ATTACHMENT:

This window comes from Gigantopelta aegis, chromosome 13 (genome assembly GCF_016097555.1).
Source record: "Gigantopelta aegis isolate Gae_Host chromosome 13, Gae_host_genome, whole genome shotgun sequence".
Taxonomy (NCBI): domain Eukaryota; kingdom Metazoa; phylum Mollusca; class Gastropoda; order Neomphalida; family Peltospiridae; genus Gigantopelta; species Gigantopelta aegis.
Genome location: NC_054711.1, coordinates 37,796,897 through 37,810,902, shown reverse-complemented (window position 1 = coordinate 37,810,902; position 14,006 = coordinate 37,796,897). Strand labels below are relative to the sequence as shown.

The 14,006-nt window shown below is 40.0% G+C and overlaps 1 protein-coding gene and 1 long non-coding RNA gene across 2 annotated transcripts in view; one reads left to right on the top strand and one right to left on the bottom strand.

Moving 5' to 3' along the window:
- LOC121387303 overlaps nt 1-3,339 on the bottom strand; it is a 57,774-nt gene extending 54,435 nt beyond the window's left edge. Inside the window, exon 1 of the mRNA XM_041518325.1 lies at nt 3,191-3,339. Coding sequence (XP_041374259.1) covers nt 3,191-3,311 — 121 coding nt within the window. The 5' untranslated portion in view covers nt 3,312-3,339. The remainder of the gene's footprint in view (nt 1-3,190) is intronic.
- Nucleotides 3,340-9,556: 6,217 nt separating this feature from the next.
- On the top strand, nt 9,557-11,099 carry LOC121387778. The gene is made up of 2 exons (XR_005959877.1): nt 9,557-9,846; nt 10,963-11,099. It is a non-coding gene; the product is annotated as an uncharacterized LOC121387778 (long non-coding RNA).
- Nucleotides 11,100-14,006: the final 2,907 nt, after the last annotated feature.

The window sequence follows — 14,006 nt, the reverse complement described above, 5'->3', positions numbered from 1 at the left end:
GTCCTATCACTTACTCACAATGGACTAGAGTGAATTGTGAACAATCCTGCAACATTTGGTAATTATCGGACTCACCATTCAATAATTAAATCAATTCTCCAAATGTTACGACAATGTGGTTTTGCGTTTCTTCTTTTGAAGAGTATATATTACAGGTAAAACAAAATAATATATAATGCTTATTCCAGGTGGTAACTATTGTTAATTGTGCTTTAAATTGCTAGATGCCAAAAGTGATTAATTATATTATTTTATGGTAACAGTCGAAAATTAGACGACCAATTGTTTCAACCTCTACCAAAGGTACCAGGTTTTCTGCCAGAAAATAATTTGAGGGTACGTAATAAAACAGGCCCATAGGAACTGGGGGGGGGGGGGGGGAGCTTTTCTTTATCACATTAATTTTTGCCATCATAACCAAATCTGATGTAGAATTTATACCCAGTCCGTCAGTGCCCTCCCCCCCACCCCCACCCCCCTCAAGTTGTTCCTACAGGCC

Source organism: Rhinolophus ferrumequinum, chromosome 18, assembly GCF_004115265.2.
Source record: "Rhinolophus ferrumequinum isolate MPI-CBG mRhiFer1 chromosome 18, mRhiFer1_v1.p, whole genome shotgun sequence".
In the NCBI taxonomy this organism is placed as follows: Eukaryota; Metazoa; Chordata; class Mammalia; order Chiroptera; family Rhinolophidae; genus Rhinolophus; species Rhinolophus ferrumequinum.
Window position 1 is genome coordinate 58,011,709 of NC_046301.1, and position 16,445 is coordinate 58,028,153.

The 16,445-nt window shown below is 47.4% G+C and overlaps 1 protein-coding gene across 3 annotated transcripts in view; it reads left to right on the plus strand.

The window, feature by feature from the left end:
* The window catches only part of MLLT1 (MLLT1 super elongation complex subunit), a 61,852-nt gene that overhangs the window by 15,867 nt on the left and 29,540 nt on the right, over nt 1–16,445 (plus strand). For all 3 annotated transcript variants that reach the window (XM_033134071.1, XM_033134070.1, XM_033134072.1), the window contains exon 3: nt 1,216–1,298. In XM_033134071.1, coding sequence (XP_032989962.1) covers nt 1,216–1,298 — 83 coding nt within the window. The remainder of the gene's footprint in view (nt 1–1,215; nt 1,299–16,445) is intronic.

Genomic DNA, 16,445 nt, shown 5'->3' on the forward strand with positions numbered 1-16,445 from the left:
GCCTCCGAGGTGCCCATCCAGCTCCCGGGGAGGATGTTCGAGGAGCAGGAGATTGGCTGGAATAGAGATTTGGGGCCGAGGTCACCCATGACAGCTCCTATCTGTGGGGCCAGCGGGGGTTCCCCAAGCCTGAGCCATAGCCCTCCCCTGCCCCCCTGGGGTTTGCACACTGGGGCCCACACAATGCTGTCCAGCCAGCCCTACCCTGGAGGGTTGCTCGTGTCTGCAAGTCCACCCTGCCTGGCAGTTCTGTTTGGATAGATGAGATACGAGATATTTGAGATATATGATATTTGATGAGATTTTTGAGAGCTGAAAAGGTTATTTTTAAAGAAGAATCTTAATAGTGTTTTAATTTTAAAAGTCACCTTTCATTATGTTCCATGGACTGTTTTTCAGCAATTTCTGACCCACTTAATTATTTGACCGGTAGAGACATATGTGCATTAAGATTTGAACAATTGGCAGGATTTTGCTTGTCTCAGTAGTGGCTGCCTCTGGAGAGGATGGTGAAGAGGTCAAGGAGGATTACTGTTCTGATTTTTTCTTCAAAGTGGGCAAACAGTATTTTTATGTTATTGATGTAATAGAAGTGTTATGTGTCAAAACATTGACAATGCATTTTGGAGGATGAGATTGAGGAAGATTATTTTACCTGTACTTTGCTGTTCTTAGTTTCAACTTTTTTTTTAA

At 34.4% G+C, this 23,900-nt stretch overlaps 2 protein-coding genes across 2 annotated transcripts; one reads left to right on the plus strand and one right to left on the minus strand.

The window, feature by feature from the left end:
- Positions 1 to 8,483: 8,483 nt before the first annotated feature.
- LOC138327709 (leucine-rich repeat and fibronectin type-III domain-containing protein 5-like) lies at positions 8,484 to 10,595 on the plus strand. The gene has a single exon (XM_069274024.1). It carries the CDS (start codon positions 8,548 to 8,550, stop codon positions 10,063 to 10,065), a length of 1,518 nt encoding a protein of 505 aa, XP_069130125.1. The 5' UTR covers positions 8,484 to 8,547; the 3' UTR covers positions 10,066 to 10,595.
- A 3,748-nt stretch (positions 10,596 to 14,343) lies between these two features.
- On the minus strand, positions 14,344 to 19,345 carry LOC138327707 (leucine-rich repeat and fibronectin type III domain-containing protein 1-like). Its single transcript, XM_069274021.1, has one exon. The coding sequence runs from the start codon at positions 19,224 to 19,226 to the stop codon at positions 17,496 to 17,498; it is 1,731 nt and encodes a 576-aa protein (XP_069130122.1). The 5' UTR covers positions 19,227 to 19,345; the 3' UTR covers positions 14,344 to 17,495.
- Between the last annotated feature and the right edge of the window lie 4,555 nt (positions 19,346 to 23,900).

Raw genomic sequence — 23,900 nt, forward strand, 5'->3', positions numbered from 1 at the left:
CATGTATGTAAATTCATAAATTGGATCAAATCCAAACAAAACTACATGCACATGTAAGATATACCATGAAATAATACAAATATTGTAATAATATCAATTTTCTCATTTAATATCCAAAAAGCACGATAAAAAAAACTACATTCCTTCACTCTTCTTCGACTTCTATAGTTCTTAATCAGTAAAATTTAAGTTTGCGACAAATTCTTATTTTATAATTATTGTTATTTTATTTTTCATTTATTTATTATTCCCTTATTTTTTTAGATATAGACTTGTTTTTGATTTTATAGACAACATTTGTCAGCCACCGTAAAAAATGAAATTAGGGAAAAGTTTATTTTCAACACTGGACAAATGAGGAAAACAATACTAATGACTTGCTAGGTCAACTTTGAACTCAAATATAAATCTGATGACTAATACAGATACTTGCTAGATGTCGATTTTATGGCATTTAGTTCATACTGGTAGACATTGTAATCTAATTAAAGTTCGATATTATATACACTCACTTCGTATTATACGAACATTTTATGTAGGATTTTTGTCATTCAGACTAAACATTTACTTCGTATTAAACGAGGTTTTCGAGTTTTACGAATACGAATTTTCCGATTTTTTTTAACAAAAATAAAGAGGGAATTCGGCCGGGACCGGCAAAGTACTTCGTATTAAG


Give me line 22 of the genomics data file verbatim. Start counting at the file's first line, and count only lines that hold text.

At 34.4% G+C, this 23,900-nt stretch overlaps 2 protein-coding genes across 2 annotated transcripts; one reads left to right on the plus strand and one right to left on the minus strand.